In December 2003, CNPC acquired a 45 percent share of Pluspetrol Norte (PN), the Peruvian unit of Argentine firm Pluspetrol. PN is the largest foreign operator in Peru, and accounts for over one-half of Peru’s entire crude oil production of about 94,120 bpd (2004). Although national production has been on a declining trend since 1980, proven reserves are estimated at 253m barrels, primarily concentrated in the northern part of the country. The acquisition expands the number of oil fields operated by CNPC subsidiary, Sapet, in offshore northern Peru, while also positioning CNPC in planned Pluspetrol oil ventures in Ecuador, Venezuela, and Colombia. Significantly, the acquisition leaves Pluspetrol with a majority 55 percent in PN.

In Bolivia, with the second-largest natural gas reserves in South America (24.0 trillion cubic feet), Chinese interests are less focused on crude oil extraction. In December 2004, the Chinese firm Shengli Oilfield International Exploit was set to sign about seven contracts worth at leaset $1.5 billion with Bolivia’s state oil company YPFB (Yacimientos Petroliferos Fascales Bolivianos) spanning: exploration and production for 10 blocks; construction of at least one thermoelectric plant, a polyethylene plant, two refineries, and a pipeline to connect the wells to these plants; 250,000 residential connections; and doubling YPFB’s service station network to 80 outlets. Although the agreements have been delayed due a controversial new domestic hydrocarbons law that has yet to be resolved, sources indicate that Shengli was able to arrange these contracts because of its acceptance of a minority stake, with a controlling share of 51 percent going to YPFB. (...)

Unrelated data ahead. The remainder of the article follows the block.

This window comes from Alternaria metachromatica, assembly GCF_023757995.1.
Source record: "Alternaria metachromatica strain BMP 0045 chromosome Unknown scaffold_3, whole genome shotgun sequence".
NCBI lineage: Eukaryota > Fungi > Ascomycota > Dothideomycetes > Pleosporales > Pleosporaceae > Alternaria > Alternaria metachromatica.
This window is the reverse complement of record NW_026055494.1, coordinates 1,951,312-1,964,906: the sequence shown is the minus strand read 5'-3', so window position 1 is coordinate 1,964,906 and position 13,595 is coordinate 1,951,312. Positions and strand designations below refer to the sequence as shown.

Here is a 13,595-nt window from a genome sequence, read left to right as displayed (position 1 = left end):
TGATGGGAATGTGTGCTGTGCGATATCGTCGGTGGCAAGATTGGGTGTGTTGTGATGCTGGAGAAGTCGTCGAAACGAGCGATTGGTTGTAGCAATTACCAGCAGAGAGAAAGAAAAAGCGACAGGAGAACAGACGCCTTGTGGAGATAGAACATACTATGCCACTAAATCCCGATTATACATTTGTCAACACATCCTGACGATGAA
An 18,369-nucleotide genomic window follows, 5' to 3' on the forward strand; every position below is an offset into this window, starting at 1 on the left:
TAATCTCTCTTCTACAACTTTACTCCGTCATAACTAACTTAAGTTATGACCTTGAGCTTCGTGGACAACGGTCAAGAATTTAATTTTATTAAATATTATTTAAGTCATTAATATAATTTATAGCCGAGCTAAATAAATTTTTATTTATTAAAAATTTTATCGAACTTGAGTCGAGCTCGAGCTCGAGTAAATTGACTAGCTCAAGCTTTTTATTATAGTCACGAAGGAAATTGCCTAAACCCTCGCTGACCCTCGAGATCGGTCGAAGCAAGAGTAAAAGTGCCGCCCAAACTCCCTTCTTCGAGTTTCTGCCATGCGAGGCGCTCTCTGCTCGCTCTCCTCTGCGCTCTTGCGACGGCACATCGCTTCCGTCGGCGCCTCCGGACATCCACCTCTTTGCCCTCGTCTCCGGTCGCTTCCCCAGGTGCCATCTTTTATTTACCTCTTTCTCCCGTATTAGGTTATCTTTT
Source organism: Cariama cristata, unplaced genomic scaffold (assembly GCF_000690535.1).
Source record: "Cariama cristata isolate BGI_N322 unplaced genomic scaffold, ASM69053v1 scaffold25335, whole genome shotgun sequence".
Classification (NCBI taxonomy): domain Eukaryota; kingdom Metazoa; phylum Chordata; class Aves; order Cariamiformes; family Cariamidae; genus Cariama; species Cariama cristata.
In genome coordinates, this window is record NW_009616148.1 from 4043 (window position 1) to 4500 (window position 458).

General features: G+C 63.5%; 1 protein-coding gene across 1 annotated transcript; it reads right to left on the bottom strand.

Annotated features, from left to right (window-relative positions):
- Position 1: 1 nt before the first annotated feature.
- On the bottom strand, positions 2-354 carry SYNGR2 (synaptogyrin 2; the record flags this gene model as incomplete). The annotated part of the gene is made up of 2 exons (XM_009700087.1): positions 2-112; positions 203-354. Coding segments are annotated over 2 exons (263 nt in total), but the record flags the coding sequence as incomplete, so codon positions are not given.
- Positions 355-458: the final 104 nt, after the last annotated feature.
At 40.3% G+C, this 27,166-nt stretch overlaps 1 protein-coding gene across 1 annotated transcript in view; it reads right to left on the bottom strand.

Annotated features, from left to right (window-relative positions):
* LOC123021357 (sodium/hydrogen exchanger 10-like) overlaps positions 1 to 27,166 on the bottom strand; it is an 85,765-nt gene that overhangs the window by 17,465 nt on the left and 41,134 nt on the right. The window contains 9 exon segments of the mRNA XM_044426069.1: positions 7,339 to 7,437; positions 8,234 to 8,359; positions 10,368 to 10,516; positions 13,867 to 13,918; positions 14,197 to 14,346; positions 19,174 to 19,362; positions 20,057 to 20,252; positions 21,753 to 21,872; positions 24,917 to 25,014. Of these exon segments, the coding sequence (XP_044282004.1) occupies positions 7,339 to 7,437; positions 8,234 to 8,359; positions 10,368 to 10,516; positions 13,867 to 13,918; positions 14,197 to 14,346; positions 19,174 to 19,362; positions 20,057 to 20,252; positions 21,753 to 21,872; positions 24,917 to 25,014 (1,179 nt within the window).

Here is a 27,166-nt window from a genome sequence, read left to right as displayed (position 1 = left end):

Latin America, and especially South America, should seize this historic opportunity and take advantage of the unexpected boom in natural resource prices to strengthen technological and production linkages with China through joint ventures at home and in Asia. So far, Brazil appears to have made the most strides in this regard.

Florencia Jubany is Senior Policy Analyst at the Canadian Foundation for the Americas (FOCAL) and Daniel Poon is a consultant on Chinese affairs. This column is an edited excerpt of a detailed research paper published by FOCAL. Reprinted with permission from FOCAL.